My first year studying at the tertiary level was in 1990 so I feel I have grown up with user pays education. I was at the University Registry over the road here the day police batoned students who were peacefully gathered in front of the building to protest user pays.

My observation is the generations who grew up in times of war and depression created a society which despite many flaws attempted to provide security and stability.

But the generation who benefited from these policies, the post war generation, did not pass on what they had received.

The inter-generational contract was broken.

John Key and Helen Clark are both leaders of the privileged post war generation who have rewarded their own generation and class, at the expense of the next generation.

The Fourth Labour Government destroyed free education in New Zealand in 1989. The succeeding National and Labour Governments have left students, many of whom are young people, with a crushing mountain of debt.

This has impacted most severely on those from low income backgrounds, women and minority groups.

Many of my generation have found out the hard way what student debt means. The sad fact is most teenagers attending tertiary education for the first time do not understand the implications of debt. In many cases neither do their parents. Especially, once again, if they do not come from the privileged level of society.

Many young people today did not experience the economic troubles of the 1980s and 1990s. We are about to plunge into a history defining depression. What will happen when the jobs dry up and the debt is still there? We will see a convergence of debt, of student loans, private loans and credit card debt and unaffordable mortgages. We are heading for a crunch and there are going to be a lot of people badly hurt.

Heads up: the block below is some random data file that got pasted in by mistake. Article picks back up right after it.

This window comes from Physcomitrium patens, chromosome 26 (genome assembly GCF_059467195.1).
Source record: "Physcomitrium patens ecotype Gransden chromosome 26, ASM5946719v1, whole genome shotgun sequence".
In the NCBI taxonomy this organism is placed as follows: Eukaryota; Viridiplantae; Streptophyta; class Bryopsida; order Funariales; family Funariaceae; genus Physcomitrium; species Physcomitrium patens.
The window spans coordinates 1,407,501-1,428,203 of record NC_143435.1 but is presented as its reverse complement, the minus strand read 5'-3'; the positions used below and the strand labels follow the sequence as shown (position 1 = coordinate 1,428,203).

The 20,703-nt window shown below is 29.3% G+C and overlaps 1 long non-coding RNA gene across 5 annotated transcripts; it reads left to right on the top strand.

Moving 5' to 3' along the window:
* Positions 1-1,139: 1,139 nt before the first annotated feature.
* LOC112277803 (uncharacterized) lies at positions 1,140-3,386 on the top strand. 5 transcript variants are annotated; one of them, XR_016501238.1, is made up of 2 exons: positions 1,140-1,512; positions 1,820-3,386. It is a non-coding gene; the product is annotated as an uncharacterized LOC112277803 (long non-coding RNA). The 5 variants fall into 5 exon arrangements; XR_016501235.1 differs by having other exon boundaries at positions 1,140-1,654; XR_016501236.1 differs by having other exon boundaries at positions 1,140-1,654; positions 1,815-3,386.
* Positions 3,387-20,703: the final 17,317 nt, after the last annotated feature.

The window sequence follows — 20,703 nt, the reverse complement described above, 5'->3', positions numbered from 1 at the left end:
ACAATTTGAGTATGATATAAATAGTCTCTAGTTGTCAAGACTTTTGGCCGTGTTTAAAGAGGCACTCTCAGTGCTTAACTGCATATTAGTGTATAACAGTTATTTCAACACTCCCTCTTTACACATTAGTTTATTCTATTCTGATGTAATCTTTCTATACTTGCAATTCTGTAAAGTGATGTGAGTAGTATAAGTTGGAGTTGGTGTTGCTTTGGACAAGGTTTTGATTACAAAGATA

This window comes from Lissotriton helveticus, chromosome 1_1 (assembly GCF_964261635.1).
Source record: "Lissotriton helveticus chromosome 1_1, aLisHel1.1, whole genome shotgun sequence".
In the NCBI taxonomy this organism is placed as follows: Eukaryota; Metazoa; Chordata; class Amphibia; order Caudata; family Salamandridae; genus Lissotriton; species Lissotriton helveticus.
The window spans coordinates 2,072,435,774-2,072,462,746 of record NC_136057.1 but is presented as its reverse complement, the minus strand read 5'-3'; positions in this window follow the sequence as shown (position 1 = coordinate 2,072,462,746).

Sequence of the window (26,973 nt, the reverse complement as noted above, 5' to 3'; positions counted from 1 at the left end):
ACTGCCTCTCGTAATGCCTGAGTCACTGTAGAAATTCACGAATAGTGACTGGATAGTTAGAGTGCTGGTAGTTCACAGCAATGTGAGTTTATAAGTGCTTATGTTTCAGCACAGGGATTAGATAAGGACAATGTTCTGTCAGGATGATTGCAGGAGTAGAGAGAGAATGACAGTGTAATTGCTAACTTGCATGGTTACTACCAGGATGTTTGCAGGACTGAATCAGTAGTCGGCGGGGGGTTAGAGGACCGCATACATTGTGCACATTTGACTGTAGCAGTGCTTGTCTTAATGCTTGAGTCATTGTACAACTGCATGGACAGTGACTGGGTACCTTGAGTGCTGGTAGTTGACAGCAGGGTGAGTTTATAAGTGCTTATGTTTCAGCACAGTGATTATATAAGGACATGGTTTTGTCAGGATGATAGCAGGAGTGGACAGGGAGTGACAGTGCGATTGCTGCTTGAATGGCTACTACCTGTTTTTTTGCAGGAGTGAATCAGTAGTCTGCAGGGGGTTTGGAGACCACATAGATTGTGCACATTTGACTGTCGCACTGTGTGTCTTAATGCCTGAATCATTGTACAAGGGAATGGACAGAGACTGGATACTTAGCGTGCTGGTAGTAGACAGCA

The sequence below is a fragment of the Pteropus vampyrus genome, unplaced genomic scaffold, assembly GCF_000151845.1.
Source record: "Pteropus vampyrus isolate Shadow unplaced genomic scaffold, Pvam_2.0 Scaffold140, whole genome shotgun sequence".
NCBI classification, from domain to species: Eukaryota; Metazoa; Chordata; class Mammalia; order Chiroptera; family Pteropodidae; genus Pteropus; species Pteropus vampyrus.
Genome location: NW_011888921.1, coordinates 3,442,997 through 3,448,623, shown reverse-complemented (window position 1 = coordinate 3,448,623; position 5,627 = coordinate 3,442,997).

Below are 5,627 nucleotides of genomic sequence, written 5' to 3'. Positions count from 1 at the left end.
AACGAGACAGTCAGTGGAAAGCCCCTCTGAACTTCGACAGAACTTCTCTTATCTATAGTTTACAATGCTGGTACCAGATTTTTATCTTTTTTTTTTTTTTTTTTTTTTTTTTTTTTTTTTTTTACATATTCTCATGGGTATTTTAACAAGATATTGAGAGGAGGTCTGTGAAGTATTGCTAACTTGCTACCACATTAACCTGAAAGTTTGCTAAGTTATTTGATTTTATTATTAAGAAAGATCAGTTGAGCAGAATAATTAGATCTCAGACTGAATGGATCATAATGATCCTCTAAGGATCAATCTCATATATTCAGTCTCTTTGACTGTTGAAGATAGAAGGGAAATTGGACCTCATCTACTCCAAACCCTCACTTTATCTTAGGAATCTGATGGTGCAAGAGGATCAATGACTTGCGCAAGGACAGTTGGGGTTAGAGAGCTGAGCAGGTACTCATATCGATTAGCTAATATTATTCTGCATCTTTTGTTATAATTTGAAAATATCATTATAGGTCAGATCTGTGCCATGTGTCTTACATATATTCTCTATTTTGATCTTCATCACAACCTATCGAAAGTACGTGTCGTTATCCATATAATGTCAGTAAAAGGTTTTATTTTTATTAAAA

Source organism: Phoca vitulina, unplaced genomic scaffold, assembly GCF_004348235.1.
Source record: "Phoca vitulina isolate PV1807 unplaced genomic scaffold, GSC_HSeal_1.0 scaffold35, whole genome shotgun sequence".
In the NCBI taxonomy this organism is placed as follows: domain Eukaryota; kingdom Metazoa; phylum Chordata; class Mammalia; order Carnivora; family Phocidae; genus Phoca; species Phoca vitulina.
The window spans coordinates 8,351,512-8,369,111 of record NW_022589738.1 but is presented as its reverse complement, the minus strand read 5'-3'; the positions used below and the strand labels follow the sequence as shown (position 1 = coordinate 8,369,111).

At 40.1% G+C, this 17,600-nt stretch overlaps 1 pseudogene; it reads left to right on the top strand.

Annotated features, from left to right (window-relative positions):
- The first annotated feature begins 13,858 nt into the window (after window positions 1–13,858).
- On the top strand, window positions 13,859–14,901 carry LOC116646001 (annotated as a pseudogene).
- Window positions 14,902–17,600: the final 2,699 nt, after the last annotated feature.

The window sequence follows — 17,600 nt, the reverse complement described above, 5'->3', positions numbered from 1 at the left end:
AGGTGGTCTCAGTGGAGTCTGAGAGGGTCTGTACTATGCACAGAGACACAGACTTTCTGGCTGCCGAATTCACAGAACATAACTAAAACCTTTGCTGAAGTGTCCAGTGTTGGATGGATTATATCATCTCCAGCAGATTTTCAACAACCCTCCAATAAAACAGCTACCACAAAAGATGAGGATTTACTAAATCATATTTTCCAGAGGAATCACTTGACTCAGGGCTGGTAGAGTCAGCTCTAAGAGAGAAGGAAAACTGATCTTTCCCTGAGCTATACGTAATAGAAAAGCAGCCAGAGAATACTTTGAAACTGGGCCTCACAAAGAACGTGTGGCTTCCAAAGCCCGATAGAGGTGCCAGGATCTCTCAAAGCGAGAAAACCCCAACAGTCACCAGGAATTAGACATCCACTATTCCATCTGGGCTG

What have I noticed? People waiting to have families until they are financially secure, because that is what you are supposed to do. To pay off the debt. To buy the house.

Some wait too long and now they will never have families.

My wife, who comes from a provincial freezing works family, came to University in her late twenties. Her life savings went into paying for her education. Because she is a woman she is financially disadvantaged if she wishes to have a family which requires time away from the workforce. User pays education is especially unfair to women, who are expected to be both childbearers and workers in a society where the two income family is the norm.

In a few months I am going to become a parent for the first time. I would like to be part of a generation that reforges the contract we have with our society, with our next generation. I do not want my child to grow up in a selfish, harsh place. I believe my generation have been let down. I believe we have to do better for the next generation. That is the choice we have to make.